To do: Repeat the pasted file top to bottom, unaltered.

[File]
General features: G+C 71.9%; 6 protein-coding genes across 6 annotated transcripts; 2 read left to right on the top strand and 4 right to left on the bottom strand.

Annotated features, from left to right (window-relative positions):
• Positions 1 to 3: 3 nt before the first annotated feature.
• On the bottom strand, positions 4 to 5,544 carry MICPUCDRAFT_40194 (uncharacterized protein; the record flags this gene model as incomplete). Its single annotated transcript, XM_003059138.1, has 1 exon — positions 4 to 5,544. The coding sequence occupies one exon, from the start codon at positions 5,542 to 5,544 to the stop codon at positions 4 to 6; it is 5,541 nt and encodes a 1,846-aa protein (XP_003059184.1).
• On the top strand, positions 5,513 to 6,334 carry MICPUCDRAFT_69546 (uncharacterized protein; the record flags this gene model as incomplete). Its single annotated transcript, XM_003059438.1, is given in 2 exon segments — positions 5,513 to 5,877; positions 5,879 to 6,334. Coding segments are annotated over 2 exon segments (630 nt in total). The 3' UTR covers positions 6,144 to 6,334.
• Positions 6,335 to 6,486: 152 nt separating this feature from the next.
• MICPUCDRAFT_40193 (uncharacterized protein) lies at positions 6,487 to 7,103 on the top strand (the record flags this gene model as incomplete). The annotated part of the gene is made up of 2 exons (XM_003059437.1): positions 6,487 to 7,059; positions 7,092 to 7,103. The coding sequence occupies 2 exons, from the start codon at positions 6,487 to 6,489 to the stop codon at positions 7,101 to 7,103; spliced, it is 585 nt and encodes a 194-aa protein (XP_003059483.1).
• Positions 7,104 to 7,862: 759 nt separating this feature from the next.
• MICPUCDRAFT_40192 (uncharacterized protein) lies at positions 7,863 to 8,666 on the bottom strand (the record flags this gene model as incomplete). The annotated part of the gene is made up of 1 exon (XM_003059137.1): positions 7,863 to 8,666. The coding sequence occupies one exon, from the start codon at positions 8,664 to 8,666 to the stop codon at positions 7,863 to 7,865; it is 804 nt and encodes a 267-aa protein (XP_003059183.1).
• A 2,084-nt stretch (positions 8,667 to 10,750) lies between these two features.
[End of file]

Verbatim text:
General features: G+C 71.9%; 6 protein-coding genes across 6 annotated transcripts; 2 read left to right on the top strand and 4 right to left on the bottom strand.

Annotated features, from left to right (window-relative positions):
• Positions 1 to 3: 3 nt before the first annotated feature.
• On the bottom strand, positions 4 to 5,544 carry MICPUCDRAFT_40194 (uncharacterized protein; the record flags this gene model as incomplete). Its single annotated transcript, XM_003059138.1, has 1 exon — positions 4 to 5,544. The coding sequence occupies one exon, from the start codon at positions 5,542 to 5,544 to the stop codon at positions 4 to 6; it is 5,541 nt and encodes a 1,846-aa protein (XP_003059184.1).
• On the top strand, positions 5,513 to 6,334 carry MICPUCDRAFT_69546 (uncharacterized protein; the record flags this gene model as incomplete). Its single annotated transcript, XM_003059438.1, is given in 2 exon segments — positions 5,513 to 5,877; positions 5,879 to 6,334. Coding segments are annotated over 2 exon segments (630 nt in total). The 3' UTR covers positions 6,144 to 6,334.
• Positions 6,335 to 6,486: 152 nt separating this feature from the next.
• MICPUCDRAFT_40193 (uncharacterized protein) lies at positions 6,487 to 7,103 on the top strand (the record flags this gene model as incomplete). The annotated part of the gene is made up of 2 exons (XM_003059437.1): positions 6,487 to 7,059; positions 7,092 to 7,103. The coding sequence occupies 2 exons, from the start codon at positions 6,487 to 6,489 to the stop codon at positions 7,101 to 7,103; spliced, it is 585 nt and encodes a 194-aa protein (XP_003059483.1).
• Positions 7,104 to 7,862: 759 nt separating this feature from the next.
• MICPUCDRAFT_40192 (uncharacterized protein) lies at positions 7,863 to 8,666 on the bottom strand (the record flags this gene model as incomplete). The annotated part of the gene is made up of 1 exon (XM_003059137.1): positions 7,863 to 8,666. The coding sequence occupies one exon, from the start codon at positions 8,664 to 8,666 to the stop codon at positions 7,863 to 7,865; it is 804 nt and encodes a 267-aa protein (XP_003059183.1).
• A 2,084-nt stretch (positions 8,667 to 10,750) lies between these two features.